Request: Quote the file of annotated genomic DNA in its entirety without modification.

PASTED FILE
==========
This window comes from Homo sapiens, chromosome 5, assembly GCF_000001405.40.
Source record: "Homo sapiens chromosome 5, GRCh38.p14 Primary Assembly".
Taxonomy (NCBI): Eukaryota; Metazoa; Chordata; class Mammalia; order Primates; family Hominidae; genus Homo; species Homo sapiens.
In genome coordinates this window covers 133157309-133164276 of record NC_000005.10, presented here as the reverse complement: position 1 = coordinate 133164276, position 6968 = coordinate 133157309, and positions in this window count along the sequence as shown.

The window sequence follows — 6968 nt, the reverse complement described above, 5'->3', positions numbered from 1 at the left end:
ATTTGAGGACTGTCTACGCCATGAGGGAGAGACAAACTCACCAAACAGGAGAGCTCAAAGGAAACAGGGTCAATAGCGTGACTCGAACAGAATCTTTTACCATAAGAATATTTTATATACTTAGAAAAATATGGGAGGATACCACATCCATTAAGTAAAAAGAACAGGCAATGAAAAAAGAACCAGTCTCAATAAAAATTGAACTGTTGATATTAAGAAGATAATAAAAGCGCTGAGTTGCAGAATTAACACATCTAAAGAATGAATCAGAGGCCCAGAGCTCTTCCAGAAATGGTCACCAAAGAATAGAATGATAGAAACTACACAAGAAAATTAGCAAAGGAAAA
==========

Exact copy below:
This window comes from Homo sapiens, chromosome 5, assembly GCF_000001405.40.
Source record: "Homo sapiens chromosome 5, GRCh38.p14 Primary Assembly".
Taxonomy (NCBI): Eukaryota; Metazoa; Chordata; class Mammalia; order Primates; family Hominidae; genus Homo; species Homo sapiens.
In genome coordinates this window covers 133157309-133164276 of record NC_000005.10, presented here as the reverse complement: position 1 = coordinate 133164276, position 6968 = coordinate 133157309, and positions in this window count along the sequence as shown.

The window sequence follows — 6968 nt, the reverse complement described above, 5'->3', positions numbered from 1 at the left end:
ATTTGAGGACTGTCTACGCCATGAGGGAGAGACAAACTCACCAAACAGGAGAGCTCAAAGGAAACAGGGTCAATAGCGTGACTCGAACAGAATCTTTTACCATAAGAATATTTTATATACTTAGAAAAATATGGGAGGATACCACATCCATTAAGTAAAAAGAACAGGCAATGAAAAAAGAACCAGTCTCAATAAAAATTGAACTGTTGATATTAAGAAGATAATAAAAGCGCTGAGTTGCAGAATTAACACATCTAAAGAATGAATCAGAGGCCCAGAGCTCTTCCAGAAATGGTCACCAAAGAATAGAATGATAGAAACTACACAAGAAAATTAGCAAAGGAAAA